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Greece's anti-austerity prime minister sworn in

US Rep. Ilhan Omar (D-MN) (L) talks with Speaker of the House Nancy Pelosi (D-CA) during a rally with fellow Democrats before voting on H.R. 1, or the People Act, on the East Steps of the US Capitol on March 08, 2019 in Washington, DC. (AFP photo)
Syriza’s leader Alexis Tsipras (R) shakes hands with Greek President Karolos Papoulias during the swearing-in ceremony. (AFP photo)

The leader of Greece’s anti-austerity Syriza party has been sworn in as the country's new prime minister after forming a coalition government with the right-wing nationalist Independent Greeks (ANEL) party.

On Monday, the Syriza leader, Alexis Tsipras, was sworn in as Greek prime minister at the Presidential Palace in the capital, Athens, pledging to do his utmost to “to protect the interests of the Greek people.”

In an iconoclastic gesture, Tsipras took a civil oath while it is conventional for the Greek prime minister to take a religious one.

Before the ceremony, the 40-year-old premier met the Greek Archbishop Ieronymos II to inform the priest of his decision to do away with the traditional religious oath.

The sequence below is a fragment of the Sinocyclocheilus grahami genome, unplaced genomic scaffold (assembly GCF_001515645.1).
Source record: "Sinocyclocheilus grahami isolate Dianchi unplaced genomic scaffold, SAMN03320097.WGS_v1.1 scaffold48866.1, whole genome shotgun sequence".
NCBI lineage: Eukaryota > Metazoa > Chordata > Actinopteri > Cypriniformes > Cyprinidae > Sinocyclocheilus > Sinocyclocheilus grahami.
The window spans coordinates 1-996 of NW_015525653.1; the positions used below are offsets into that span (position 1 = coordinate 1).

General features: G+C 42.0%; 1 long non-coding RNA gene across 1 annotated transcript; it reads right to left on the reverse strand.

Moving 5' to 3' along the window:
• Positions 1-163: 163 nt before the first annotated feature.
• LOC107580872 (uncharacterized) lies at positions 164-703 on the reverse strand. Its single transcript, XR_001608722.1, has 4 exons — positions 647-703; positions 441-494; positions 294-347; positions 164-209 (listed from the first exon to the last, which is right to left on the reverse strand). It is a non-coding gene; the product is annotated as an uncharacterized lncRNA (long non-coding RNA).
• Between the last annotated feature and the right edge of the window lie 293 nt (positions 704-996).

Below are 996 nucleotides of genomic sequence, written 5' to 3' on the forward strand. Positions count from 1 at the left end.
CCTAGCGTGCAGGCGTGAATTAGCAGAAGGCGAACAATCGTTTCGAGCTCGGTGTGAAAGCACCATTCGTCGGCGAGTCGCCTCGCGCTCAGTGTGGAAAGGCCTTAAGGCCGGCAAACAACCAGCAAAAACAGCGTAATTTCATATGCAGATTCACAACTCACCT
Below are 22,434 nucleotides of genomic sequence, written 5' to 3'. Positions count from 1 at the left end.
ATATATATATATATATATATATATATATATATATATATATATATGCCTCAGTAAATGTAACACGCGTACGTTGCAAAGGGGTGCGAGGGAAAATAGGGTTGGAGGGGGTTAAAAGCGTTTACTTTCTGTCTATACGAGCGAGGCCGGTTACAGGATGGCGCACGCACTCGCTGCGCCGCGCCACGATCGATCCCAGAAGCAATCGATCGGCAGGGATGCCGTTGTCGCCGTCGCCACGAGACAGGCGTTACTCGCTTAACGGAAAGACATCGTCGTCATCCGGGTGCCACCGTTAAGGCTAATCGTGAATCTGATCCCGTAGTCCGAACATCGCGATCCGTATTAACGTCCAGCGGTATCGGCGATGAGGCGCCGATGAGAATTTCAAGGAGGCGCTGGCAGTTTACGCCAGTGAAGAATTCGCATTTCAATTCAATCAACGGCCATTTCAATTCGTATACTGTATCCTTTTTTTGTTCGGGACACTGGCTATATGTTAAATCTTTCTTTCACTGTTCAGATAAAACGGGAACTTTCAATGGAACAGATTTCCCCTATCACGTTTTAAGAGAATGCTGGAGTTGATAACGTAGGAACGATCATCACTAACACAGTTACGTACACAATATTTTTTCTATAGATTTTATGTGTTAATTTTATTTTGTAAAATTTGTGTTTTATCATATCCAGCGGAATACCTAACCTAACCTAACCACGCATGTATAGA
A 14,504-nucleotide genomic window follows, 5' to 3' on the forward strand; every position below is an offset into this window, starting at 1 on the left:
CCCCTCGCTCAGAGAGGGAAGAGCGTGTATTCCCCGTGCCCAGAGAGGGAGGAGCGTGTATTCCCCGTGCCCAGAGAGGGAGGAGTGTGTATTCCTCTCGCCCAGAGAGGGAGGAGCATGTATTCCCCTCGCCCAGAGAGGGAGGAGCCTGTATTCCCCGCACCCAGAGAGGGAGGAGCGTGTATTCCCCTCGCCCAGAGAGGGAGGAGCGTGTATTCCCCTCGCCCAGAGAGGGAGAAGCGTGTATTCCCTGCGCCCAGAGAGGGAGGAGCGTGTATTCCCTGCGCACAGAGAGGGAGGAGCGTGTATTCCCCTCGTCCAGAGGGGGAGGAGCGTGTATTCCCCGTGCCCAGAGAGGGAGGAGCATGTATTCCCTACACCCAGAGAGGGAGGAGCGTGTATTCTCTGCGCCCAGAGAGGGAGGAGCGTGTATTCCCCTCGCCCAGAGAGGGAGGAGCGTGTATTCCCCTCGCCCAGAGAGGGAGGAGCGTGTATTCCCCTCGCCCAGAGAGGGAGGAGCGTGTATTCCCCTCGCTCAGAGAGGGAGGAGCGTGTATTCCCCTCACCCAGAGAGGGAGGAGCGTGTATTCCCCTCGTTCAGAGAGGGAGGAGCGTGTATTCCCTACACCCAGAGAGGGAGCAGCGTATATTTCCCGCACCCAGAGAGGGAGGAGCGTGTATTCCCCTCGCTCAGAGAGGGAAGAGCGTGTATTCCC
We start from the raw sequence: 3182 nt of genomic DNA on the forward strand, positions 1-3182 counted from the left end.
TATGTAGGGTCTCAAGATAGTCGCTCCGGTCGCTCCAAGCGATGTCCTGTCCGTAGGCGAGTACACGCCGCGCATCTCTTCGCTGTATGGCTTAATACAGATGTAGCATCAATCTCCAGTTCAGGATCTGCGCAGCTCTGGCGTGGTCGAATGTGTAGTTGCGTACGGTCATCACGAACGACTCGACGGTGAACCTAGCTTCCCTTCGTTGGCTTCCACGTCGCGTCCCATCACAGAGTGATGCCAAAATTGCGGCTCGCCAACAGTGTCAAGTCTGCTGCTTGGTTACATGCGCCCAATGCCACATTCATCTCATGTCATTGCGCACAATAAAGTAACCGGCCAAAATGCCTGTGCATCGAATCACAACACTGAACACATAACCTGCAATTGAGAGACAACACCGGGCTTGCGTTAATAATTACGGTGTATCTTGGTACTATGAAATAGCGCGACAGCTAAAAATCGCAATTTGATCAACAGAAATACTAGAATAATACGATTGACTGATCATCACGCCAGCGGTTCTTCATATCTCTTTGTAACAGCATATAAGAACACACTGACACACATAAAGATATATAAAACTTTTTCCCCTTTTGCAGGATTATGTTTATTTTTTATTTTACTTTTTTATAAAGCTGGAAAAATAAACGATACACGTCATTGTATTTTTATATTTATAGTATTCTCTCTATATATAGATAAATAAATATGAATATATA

According to reports, this was the fastest and simplest swearing in ceremony in the Greek history of modern times.

Earlier in the day, Syriza and the Independent Greeks (ANEL) party agreed to form a coalition government.

Though Syriza and ANEL come from two different ideological backgrounds, both of them pursue an anti-austerity campaign.

According to the Greek Interior Ministry's preliminary results released on Sunday, Syriza won 36.34 percent of Greece’s legislative elections, or 149 seats in the country’s 300-seat parliament.

Syriza is a fierce opponent of Greece’s bailout deal with the International Monetary Fund and eurozone countries, and has vowed to reconsider the austerity measures that have caused mounting dissatisfaction in the country.

Greece nearly went bankrupt in 2010. It survived, however, on international rescue packages. Athens has received 240 billion euros (USD 330 billion) in international loans in return for the enforcement of austerity measures.


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